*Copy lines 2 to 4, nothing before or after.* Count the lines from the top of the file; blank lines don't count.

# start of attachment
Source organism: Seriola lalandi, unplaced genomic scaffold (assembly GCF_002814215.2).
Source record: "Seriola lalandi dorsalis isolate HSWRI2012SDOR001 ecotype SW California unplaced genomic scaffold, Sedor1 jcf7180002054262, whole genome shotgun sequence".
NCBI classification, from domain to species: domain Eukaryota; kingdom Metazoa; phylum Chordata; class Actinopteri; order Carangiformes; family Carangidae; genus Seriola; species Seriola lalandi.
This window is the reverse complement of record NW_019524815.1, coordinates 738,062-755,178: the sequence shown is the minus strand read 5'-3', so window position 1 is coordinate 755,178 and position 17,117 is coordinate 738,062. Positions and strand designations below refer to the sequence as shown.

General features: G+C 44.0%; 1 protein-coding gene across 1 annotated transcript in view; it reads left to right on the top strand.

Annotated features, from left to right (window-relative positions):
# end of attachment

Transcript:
Source record: "Seriola lalandi dorsalis isolate HSWRI2012SDOR001 ecotype SW California unplaced genomic scaffold, Sedor1 jcf7180002054262, whole genome shotgun sequence".
NCBI classification, from domain to species: domain Eukaryota; kingdom Metazoa; phylum Chordata; class Actinopteri; order Carangiformes; family Carangidae; genus Seriola; species Seriola lalandi.
This window is the reverse complement of record NW_019524815.1, coordinates 738,062-755,178: the sequence shown is the minus strand read 5'-3', so window position 1 is coordinate 755,178 and position 17,117 is coordinate 738,062. Positions and strand designations below refer to the sequence as shown.